Free Community Event: Border Cantos | Sonic Border
Celebrate current exhibition Border Cantos | Sonic Border with an afternoon of creativity and discovery!
This event features a variety of family-friendly programs both inside the Museum and outdoors on the Plaza. Main events include a live performance by Azteca Chichimeka, a traditional indigenous dance group of the Conchera tradition, and a poetry reading by local writer and poet, Juan Guillermo Sanchez Martinez.
About the Performers
Kassidy Blount is a singer and multi-instrumentalist from Eastern North Carolina. She attended the University of North Carolina Asheville (UNCA) and graduated with a degree in jazz & contemporary music. When she’s not accompanying herself, Kassidy performs original music with her band, Serotina. Kassidy will be performing a collection of songs from the Bossa Nova genre, a Brazilian style of composition that literally translates to “new trend” in Portuguese.
Bossa Nova originated in the late 1950s and was pioneered by Brazilian musicians Antônio Carlos Jobim and João Gilberto. The genre combines the sounds of samba and cool jazz, merging syncopation and unconventional harmonies into popular music. Kassidy will be performing Bossa Nova in a way traditional to the genre, with lyrics in Portuguese and minimalistic accompaniment on the acoustic guitar.
Byron Tenesaca is a visual artist and bilingual educator residing in Western North Carolina. Born in an ancestral community in the Andes mountain region of Ecuador to a family of basket weavers and agriculturists, Byron’s early years were spent learning the reciprocity system that exists between humans and the mountains. At age 11, he immigrated to the Southeast United States to meet and live with his biological mother.
Byron will perform a small dance from his youth and narrate a story entitled Warmi: An Immigration Story. His performance hopes to celebrate the perseverance of immigrant mothers.
Phillip Nogueras is a musician and instrument maker from Miami, FL. Coming from a mixed background, Phillip pulls his inspiration for how to approach his music making from North and West African, Taino, and European influences. He is also an educator, working with teenagers and adults to express themselves beautifully in their day-to-day lives through the themes of music, storytelling, and dance. He is a practitioner of Capoeira Angola and Afro-Brasilian music.
In addition to his music, Phillip will share his perspectives on music as an ecological flowering, as well as the effects diaspora and colonization have had on his, and others, relationship to place, belonging, and music. There will be an opportunity for audience participation both musically and in conversation around these topics.
Juan Guillermo Sánchez Martínez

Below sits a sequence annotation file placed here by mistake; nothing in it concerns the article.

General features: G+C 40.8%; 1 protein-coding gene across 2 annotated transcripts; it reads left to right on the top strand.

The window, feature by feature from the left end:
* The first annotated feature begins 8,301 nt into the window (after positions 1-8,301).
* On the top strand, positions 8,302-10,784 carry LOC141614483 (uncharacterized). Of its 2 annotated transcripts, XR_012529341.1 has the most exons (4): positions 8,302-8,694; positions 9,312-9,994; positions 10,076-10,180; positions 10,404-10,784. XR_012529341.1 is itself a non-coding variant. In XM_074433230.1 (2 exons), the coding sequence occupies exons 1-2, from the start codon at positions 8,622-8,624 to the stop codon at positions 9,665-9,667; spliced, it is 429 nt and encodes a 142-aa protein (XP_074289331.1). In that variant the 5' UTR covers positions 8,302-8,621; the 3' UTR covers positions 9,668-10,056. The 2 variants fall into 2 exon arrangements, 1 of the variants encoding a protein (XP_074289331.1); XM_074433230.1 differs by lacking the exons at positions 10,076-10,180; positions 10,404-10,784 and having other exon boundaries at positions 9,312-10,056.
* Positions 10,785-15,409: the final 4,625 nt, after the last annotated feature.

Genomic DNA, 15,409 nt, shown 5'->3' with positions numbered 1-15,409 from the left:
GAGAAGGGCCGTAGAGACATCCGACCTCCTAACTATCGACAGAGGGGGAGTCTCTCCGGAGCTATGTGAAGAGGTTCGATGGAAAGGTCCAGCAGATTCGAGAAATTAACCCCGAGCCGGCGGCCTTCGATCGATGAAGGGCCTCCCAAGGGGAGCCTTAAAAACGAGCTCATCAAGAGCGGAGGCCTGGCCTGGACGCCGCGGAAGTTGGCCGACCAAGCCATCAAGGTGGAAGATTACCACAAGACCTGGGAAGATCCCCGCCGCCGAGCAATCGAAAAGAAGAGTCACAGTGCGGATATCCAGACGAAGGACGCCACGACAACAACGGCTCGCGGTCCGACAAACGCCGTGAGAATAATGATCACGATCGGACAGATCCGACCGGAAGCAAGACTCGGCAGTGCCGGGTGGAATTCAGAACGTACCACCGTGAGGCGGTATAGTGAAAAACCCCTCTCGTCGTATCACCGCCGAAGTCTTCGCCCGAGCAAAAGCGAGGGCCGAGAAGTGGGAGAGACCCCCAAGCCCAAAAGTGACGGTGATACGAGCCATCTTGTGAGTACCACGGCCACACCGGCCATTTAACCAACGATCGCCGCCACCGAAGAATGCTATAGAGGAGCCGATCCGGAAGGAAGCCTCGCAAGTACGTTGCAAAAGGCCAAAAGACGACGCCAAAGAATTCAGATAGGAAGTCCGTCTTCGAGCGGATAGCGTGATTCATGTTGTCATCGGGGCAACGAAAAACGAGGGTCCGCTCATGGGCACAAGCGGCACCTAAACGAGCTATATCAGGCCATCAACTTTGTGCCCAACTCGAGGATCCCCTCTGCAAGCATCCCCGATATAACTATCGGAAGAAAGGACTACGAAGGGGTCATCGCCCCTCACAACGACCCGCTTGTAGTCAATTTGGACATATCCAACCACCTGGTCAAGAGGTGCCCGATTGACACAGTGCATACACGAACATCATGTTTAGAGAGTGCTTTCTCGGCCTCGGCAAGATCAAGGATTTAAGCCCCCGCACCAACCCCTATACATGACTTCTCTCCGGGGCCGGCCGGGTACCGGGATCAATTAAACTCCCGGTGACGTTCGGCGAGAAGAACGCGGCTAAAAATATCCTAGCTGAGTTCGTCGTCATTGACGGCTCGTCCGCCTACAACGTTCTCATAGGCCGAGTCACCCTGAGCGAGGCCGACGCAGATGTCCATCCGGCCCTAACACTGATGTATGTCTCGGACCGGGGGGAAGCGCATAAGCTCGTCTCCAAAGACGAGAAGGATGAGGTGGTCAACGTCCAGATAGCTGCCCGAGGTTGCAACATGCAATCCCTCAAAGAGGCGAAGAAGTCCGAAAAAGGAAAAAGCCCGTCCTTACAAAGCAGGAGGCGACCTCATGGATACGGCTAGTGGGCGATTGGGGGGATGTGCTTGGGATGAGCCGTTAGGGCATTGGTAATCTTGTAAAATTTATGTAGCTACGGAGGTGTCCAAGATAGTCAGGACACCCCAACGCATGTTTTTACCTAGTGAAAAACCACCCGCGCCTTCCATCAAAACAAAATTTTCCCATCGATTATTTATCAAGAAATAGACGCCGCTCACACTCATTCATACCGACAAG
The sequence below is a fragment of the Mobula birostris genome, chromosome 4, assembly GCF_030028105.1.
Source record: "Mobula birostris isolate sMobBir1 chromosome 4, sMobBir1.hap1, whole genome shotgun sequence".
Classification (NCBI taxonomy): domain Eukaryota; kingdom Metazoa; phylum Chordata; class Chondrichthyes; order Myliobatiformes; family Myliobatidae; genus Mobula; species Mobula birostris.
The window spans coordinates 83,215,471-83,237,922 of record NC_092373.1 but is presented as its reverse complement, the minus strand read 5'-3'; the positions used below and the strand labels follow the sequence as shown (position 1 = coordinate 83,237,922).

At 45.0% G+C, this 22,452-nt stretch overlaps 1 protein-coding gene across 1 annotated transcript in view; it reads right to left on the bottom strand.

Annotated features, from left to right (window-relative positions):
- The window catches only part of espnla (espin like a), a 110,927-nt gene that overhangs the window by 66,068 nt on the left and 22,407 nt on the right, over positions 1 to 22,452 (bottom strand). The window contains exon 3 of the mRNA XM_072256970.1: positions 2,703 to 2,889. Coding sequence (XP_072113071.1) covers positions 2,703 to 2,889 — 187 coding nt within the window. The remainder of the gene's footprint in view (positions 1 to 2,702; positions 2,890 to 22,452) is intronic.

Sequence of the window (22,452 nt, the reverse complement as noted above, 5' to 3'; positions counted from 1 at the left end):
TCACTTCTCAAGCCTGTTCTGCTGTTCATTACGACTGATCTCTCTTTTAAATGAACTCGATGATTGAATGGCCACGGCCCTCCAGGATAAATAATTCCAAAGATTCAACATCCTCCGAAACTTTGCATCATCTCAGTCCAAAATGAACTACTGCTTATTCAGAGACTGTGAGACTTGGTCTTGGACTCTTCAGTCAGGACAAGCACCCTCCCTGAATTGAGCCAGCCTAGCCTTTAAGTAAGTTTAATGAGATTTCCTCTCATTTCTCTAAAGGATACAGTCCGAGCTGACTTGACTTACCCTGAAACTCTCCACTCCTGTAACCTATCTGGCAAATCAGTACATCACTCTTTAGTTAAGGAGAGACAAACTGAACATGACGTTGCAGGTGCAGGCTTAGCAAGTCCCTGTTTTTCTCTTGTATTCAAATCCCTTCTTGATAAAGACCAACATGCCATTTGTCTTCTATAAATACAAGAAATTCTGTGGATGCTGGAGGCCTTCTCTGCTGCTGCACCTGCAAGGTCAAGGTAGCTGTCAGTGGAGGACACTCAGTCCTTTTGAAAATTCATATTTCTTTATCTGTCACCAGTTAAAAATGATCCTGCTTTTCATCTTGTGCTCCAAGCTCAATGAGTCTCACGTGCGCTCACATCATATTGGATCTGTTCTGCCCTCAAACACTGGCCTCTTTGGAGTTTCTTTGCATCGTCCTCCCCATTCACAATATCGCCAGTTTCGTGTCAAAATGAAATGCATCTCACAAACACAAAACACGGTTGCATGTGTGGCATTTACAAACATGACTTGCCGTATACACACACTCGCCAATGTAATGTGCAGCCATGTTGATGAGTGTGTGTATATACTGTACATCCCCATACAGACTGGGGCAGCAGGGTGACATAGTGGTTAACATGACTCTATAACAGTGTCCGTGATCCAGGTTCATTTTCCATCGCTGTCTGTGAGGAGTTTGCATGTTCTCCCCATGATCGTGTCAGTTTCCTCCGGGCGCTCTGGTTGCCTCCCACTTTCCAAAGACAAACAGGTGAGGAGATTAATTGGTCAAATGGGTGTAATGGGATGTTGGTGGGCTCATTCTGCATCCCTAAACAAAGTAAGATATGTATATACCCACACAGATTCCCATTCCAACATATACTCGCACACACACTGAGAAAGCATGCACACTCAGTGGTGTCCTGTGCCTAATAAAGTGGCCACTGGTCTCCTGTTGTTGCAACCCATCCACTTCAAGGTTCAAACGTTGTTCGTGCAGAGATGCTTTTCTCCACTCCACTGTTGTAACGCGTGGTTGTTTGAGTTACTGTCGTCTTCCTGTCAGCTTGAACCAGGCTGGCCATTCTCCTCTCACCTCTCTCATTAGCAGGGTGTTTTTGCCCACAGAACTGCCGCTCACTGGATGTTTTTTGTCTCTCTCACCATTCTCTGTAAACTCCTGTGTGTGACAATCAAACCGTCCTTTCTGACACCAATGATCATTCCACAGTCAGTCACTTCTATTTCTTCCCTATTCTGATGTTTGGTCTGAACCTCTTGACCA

Juan Guillermo Sánchez Martínez grew up in Bakatá/Bogotá, Colombian Andes. He dedicates both his creative and scholarly writing to indigenous cultural expressions from Abiayala (the Americas). He coordinates the online publication Siwar Mayu, A River of Hummingbirds. He is also an associate professor of Languages & Literatures and Native American & Indigenous Studies at UNCA. Bejuco is his latest book of poetry (2021).
Juan will perform a reading of one of his many poems that pertain to immigration, identity, and belonging. You can find this poem in our current exhibition Border Cantos | Sonic Border.
Azteca Chichimeka is a traditional indigenous Aztec-Chichimeka dance group of the Conchera tradition. For 17 years, the group has created spaces in which the Pre-Columbian Mesoamerican culture is shared through dance, rites, language, song, and food. Part of their mission is to preserve and propel indigenous culture forward and defend the right to indigenous sovereignty and identity.
They have participated in pow wows and other events throughout North Carolina, Kentucky, Virginia, California, Texas, and Florida, where indigenous cultures from the Americas can be fostered and celebrated. Azteca Chichimeka will do a cultural-ritual performance that calls to The Four Directions, The Universe, and The Center of The Earth, in which they will interpret dances from the ancestors that emulate beings from the fauna (the deer and the jaguar), along with the life-giving elements.
Community events are offered during the year in conjunction with the Museum's Collection, exhibitions, and other special events. Activities may include performances, guided tours, demonstrations, or hands-on studio projects. Community events are open to all ages and abilities; no reservations required.
For more information, email Sharon McRorie, education programs manager, or call 828.253.3227 x124.